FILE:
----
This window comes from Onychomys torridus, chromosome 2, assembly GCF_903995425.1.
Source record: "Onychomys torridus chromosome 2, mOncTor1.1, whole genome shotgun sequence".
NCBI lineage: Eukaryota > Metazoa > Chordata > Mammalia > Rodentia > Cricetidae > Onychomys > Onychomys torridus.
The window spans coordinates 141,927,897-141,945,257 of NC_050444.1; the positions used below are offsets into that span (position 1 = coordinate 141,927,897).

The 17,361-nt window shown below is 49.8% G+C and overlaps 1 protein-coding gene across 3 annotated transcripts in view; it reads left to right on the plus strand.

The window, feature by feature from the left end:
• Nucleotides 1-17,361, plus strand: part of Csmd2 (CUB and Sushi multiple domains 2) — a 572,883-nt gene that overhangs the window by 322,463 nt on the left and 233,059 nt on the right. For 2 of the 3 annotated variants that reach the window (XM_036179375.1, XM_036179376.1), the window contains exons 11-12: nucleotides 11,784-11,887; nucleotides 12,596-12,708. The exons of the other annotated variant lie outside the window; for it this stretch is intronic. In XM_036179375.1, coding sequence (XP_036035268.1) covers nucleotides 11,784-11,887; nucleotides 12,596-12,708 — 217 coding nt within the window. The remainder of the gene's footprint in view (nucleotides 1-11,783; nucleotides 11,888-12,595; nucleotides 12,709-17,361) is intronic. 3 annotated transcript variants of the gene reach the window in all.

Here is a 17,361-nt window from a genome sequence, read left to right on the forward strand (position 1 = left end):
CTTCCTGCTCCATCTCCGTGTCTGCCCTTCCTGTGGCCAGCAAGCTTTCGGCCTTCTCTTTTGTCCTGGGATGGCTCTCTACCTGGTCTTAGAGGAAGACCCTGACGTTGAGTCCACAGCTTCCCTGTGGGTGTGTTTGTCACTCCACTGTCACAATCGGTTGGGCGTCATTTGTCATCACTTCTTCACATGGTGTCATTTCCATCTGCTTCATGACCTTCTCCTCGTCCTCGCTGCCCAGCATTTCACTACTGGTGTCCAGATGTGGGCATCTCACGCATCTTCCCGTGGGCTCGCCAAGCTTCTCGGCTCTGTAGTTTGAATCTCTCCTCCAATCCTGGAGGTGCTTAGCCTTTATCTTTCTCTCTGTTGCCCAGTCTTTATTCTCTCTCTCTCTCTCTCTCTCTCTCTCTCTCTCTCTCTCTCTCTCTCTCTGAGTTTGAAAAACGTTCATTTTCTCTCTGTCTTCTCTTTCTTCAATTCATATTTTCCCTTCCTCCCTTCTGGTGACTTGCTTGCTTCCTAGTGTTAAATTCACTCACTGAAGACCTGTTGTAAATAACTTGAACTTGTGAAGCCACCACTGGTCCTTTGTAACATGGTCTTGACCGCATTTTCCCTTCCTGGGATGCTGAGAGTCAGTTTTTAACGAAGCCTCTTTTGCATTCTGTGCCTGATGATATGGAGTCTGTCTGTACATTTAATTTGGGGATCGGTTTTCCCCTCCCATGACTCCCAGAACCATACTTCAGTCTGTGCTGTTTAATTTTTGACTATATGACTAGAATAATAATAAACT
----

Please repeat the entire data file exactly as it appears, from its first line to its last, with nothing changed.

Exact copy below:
This window comes from Onychomys torridus, chromosome 2, assembly GCF_903995425.1.
Source record: "Onychomys torridus chromosome 2, mOncTor1.1, whole genome shotgun sequence".
NCBI lineage: Eukaryota > Metazoa > Chordata > Mammalia > Rodentia > Cricetidae > Onychomys > Onychomys torridus.
The window spans coordinates 141,927,897-141,945,257 of NC_050444.1; the positions used below are offsets into that span (position 1 = coordinate 141,927,897).

The 17,361-nt window shown below is 49.8% G+C and overlaps 1 protein-coding gene across 3 annotated transcripts in view; it reads left to right on the plus strand.

The window, feature by feature from the left end:
• Nucleotides 1-17,361, plus strand: part of Csmd2 (CUB and Sushi multiple domains 2) — a 572,883-nt gene that overhangs the window by 322,463 nt on the left and 233,059 nt on the right. For 2 of the 3 annotated variants that reach the window (XM_036179375.1, XM_036179376.1), the window contains exons 11-12: nucleotides 11,784-11,887; nucleotides 12,596-12,708. The exons of the other annotated variant lie outside the window; for it this stretch is intronic. In XM_036179375.1, coding sequence (XP_036035268.1) covers nucleotides 11,784-11,887; nucleotides 12,596-12,708 — 217 coding nt within the window. The remainder of the gene's footprint in view (nucleotides 1-11,783; nucleotides 11,888-12,595; nucleotides 12,709-17,361) is intronic. 3 annotated transcript variants of the gene reach the window in all.

Here is a 17,361-nt window from a genome sequence, read left to right on the forward strand (position 1 = left end):
CTTCCTGCTCCATCTCCGTGTCTGCCCTTCCTGTGGCCAGCAAGCTTTCGGCCTTCTCTTTTGTCCTGGGATGGCTCTCTACCTGGTCTTAGAGGAAGACCCTGACGTTGAGTCCACAGCTTCCCTGTGGGTGTGTTTGTCACTCCACTGTCACAATCGGTTGGGCGTCATTTGTCATCACTTCTTCACATGGTGTCATTTCCATCTGCTTCATGACCTTCTCCTCGTCCTCGCTGCCCAGCATTTCACTACTGGTGTCCAGATGTGGGCATCTCACGCATCTTCCCGTGGGCTCGCCAAGCTTCTCGGCTCTGTAGTTTGAATCTCTCCTCCAATCCTGGAGGTGCTTAGCCTTTATCTTTCTCTCTGTTGCCCAGTCTTTATTCTCTCTCTCTCTCTCTCTCTCTCTCTCTCTCTCTCTCTCTCTCTCTCTCTGAGTTTGAAAAACGTTCATTTTCTCTCTGTCTTCTCTTTCTTCAATTCATATTTTCCCTTCCTCCCTTCTGGTGACTTGCTTGCTTCCTAGTGTTAAATTCACTCACTGAAGACCTGTTGTAAATAACTTGAACTTGTGAAGCCACCACTGGTCCTTTGTAACATGGTCTTGACCGCATTTTCCCTTCCTGGGATGCTGAGAGTCAGTTTTTAACGAAGCCTCTTTTGCATTCTGTGCCTGATGATATGGAGTCTGTCTGTACATTTAATTTGGGGATCGGTTTTCCCCTCCCATGACTCCCAGAACCATACTTCAGTCTGTGCTGTTTAATTTTTGACTATATGACTAGAATAATAATAAACT